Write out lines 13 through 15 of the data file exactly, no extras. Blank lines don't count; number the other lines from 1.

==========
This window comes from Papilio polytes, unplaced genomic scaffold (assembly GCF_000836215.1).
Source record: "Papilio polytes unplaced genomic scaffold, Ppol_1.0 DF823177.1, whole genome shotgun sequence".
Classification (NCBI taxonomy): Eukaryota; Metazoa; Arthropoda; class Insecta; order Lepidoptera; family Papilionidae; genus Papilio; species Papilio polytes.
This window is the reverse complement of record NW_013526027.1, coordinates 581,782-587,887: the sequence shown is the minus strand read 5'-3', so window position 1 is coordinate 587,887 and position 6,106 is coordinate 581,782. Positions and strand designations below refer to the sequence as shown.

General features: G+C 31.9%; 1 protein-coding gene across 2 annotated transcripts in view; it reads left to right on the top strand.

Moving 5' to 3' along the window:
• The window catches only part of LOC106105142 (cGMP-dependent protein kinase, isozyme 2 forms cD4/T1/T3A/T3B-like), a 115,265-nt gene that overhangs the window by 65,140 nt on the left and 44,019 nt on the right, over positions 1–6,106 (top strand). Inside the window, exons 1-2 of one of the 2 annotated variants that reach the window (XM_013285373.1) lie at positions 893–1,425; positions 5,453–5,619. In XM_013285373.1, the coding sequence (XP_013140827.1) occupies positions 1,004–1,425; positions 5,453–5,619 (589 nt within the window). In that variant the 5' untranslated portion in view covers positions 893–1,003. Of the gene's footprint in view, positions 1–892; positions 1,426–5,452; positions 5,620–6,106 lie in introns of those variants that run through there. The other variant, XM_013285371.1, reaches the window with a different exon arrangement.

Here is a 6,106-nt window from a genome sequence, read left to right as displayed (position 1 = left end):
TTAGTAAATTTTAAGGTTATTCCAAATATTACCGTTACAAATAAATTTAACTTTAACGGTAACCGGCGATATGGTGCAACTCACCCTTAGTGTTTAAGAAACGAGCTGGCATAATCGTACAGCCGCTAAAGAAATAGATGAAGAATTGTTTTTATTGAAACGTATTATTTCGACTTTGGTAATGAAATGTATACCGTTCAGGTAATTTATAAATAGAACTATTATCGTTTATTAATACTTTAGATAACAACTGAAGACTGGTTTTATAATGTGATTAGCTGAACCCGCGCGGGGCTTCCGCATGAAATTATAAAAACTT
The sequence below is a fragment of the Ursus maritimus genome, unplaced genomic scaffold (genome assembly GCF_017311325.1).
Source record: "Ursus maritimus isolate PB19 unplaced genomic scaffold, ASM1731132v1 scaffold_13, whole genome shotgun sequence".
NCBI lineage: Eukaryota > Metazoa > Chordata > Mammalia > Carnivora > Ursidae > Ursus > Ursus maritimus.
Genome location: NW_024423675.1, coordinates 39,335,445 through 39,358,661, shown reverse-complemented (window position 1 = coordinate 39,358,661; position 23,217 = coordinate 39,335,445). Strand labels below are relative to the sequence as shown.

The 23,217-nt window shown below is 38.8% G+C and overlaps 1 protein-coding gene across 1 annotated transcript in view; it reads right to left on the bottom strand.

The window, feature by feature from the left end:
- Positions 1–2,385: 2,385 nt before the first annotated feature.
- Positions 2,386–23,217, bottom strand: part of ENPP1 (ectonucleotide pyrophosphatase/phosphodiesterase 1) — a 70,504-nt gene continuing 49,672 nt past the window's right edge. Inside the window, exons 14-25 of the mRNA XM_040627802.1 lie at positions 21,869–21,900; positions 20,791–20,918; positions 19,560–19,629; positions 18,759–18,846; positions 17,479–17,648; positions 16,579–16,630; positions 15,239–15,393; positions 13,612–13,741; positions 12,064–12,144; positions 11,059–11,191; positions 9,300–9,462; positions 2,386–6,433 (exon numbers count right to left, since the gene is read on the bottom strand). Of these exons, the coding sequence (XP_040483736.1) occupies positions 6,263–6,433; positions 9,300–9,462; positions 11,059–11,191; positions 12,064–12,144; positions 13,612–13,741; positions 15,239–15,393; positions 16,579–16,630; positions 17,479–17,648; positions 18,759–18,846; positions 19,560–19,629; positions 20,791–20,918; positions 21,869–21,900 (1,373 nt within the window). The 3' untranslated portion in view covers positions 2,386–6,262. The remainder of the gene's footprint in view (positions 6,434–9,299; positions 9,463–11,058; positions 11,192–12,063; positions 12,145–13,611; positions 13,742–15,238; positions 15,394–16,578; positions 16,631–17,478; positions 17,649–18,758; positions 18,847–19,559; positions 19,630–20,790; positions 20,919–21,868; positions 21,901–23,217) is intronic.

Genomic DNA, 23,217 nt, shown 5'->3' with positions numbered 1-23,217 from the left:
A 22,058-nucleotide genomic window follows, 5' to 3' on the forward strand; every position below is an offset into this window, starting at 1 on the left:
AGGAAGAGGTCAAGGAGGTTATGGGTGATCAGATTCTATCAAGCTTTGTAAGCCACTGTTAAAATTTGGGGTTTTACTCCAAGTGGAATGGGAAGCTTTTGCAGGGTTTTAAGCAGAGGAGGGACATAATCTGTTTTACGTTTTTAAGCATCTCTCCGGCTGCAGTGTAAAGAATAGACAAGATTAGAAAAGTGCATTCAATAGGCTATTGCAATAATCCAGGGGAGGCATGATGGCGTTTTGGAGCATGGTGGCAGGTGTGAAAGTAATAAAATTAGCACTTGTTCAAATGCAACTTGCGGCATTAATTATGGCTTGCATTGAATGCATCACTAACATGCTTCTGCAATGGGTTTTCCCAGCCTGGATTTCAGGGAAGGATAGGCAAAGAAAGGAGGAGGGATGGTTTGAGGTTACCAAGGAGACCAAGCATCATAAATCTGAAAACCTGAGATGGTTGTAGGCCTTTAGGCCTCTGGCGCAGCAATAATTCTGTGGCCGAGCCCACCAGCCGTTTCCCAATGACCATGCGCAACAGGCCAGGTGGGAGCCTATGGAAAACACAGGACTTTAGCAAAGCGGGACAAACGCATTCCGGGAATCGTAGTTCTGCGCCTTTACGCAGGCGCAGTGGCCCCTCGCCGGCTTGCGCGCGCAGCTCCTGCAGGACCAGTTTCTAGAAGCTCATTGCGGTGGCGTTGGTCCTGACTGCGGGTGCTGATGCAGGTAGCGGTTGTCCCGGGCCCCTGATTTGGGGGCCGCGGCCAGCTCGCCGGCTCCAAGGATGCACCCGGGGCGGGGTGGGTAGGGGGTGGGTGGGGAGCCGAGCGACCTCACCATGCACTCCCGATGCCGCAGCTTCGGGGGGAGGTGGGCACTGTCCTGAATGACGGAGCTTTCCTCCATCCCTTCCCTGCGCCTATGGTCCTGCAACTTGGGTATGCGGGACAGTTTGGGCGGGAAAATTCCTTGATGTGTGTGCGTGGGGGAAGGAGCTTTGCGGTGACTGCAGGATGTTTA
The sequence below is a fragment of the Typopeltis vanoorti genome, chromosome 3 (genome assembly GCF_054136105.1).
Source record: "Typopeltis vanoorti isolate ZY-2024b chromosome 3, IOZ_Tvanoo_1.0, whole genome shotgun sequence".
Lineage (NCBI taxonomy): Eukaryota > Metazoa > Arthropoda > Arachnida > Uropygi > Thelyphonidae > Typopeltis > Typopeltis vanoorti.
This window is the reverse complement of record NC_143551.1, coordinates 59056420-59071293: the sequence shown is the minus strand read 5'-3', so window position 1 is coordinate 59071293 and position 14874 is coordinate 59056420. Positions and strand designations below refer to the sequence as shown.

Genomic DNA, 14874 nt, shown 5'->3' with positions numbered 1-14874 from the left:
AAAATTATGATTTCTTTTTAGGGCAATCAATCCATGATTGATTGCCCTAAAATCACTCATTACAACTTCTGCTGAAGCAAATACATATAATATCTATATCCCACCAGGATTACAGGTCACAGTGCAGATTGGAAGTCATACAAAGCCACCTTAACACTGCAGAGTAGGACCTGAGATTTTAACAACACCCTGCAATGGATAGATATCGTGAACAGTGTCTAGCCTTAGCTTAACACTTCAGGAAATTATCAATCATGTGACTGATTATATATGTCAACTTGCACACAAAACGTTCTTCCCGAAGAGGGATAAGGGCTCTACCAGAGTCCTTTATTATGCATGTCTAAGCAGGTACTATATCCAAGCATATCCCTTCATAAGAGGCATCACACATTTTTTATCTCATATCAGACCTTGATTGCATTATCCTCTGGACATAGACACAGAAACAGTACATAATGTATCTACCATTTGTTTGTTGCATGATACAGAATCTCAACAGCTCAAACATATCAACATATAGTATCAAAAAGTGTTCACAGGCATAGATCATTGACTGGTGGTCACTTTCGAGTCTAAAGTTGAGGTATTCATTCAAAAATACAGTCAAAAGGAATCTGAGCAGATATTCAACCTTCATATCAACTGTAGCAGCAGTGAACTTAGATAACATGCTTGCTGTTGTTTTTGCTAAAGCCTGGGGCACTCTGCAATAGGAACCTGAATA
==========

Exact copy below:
Genome location: NW_024423675.1, coordinates 39,335,445 through 39,358,661, shown reverse-complemented (window position 1 = coordinate 39,358,661; position 23,217 = coordinate 39,335,445). Strand labels below are relative to the sequence as shown.

The 23,217-nt window shown below is 38.8% G+C and overlaps 1 protein-coding gene across 1 annotated transcript in view; it reads right to left on the bottom strand.

The window, feature by feature from the left end: